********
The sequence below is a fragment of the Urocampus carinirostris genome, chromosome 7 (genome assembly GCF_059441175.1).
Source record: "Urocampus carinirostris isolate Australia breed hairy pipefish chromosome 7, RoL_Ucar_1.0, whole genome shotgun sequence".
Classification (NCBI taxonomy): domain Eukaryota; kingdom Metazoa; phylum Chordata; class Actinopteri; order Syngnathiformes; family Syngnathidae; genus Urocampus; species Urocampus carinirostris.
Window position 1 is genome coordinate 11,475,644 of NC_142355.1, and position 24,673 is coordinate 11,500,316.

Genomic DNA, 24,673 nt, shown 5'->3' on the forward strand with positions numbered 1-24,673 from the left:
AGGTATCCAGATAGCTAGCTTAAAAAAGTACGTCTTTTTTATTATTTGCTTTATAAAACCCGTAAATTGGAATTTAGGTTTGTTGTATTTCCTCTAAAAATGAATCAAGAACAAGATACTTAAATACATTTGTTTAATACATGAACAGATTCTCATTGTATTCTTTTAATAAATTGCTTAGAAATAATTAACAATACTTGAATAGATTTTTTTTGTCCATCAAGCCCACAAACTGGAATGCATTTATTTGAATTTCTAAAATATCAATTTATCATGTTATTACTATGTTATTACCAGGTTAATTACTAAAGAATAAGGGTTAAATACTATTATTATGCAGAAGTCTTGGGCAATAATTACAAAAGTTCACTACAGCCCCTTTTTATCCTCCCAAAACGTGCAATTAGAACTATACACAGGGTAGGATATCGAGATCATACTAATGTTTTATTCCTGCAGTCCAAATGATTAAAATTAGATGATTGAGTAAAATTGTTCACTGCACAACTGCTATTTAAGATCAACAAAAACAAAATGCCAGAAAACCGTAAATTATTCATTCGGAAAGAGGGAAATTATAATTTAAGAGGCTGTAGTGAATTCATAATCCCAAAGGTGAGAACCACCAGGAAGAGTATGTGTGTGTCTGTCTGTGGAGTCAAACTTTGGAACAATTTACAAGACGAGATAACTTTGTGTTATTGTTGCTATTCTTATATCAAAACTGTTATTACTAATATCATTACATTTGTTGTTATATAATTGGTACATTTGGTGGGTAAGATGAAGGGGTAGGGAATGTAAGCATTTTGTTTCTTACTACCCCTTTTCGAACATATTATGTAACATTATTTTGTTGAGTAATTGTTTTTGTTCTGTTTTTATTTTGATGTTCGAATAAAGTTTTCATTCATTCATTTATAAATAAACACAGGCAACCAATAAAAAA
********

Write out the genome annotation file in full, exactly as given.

The sequence below is a fragment of the Urocampus carinirostris genome, chromosome 7 (genome assembly GCF_059441175.1).
Source record: "Urocampus carinirostris isolate Australia breed hairy pipefish chromosome 7, RoL_Ucar_1.0, whole genome shotgun sequence".
Classification (NCBI taxonomy): domain Eukaryota; kingdom Metazoa; phylum Chordata; class Actinopteri; order Syngnathiformes; family Syngnathidae; genus Urocampus; species Urocampus carinirostris.
Window position 1 is genome coordinate 11,475,644 of NC_142355.1, and position 24,673 is coordinate 11,500,316.

Genomic DNA, 24,673 nt, shown 5'->3' on the forward strand with positions numbered 1-24,673 from the left:
AGGTATCCAGATAGCTAGCTTAAAAAAGTACGTCTTTTTTATTATTTGCTTTATAAAACCCGTAAATTGGAATTTAGGTTTGTTGTATTTCCTCTAAAAATGAATCAAGAACAAGATACTTAAATACATTTGTTTAATACATGAACAGATTCTCATTGTATTCTTTTAATAAATTGCTTAGAAATAATTAACAATACTTGAATAGATTTTTTTTGTCCATCAAGCCCACAAACTGGAATGCATTTATTTGAATTTCTAAAATATCAATTTATCATGTTATTACTATGTTATTACCAGGTTAATTACTAAAGAATAAGGGTTAAATACTATTATTATGCAGAAGTCTTGGGCAATAATTACAAAAGTTCACTACAGCCCCTTTTTATCCTCCCAAAACGTGCAATTAGAACTATACACAGGGTAGGATATCGAGATCATACTAATGTTTTATTCCTGCAGTCCAAATGATTAAAATTAGATGATTGAGTAAAATTGTTCACTGCACAACTGCTATTTAAGATCAACAAAAACAAAATGCCAGAAAACCGTAAATTATTCATTCGGAAAGAGGGAAATTATAATTTAAGAGGCTGTAGTGAATTCATAATCCCAAAGGTGAGAACCACCAGGAAGAGTATGTGTGTGTCTGTCTGTGGAGTCAAACTTTGGAACAATTTACAAGACGAGATAACTTTGTGTTATTGTTGCTATTCTTATATCAAAACTGTTATTACTAATATCATTACATTTGTTGTTATATAATTGGTACATTTGGTGGGTAAGATGAAGGGGTAGGGAATGTAAGCATTTTGTTTCTTACTACCCCTTTTCGAACATATTATGTAACATTATTTTGTTGAGTAATTGTTTTTGTTCTGTTTTTATTTTGATGTTCGAATAAAGTTTTCATTCATTCATTTATAAATAAACACAGGCAACCAATAAAAAA